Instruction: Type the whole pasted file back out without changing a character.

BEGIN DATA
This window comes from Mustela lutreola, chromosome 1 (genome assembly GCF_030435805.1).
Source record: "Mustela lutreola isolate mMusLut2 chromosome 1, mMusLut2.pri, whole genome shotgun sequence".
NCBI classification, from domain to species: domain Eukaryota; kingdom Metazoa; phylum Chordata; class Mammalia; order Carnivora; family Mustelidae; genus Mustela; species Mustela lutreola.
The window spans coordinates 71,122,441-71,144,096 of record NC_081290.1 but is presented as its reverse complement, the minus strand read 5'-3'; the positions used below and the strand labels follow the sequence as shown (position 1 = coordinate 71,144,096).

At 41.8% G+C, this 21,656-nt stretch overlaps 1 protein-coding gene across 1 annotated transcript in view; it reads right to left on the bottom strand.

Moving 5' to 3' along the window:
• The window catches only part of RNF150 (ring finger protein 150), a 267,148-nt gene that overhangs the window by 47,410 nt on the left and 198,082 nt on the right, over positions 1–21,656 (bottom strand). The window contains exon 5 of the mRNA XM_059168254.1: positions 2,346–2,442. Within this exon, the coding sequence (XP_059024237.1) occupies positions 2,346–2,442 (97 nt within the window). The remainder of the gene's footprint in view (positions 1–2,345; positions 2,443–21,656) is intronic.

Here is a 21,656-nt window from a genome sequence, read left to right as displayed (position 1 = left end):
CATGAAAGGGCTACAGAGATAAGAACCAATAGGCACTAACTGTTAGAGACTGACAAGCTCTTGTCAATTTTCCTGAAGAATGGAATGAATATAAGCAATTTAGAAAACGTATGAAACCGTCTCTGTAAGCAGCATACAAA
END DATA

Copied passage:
This window comes from Mustela lutreola, chromosome 1 (genome assembly GCF_030435805.1).
Source record: "Mustela lutreola isolate mMusLut2 chromosome 1, mMusLut2.pri, whole genome shotgun sequence".
NCBI classification, from domain to species: domain Eukaryota; kingdom Metazoa; phylum Chordata; class Mammalia; order Carnivora; family Mustelidae; genus Mustela; species Mustela lutreola.
The window spans coordinates 71,122,441-71,144,096 of record NC_081290.1 but is presented as its reverse complement, the minus strand read 5'-3'; the positions used below and the strand labels follow the sequence as shown (position 1 = coordinate 71,144,096).

At 41.8% G+C, this 21,656-nt stretch overlaps 1 protein-coding gene across 1 annotated transcript in view; it reads right to left on the bottom strand.

Moving 5' to 3' along the window:
• The window catches only part of RNF150 (ring finger protein 150), a 267,148-nt gene that overhangs the window by 47,410 nt on the left and 198,082 nt on the right, over positions 1–21,656 (bottom strand). The window contains exon 5 of the mRNA XM_059168254.1: positions 2,346–2,442. Within this exon, the coding sequence (XP_059024237.1) occupies positions 2,346–2,442 (97 nt within the window). The remainder of the gene's footprint in view (positions 1–2,345; positions 2,443–21,656) is intronic.

Here is a 21,656-nt window from a genome sequence, read left to right as displayed (position 1 = left end):
CATGAAAGGGCTACAGAGATAAGAACCAATAGGCACTAACTGTTAGAGACTGACAAGCTCTTGTCAATTTTCCTGAAGAATGGAATGAATATAAGCAATTTAGAAAACGTATGAAACCGTCTCTGTAAGCAGCATACAAA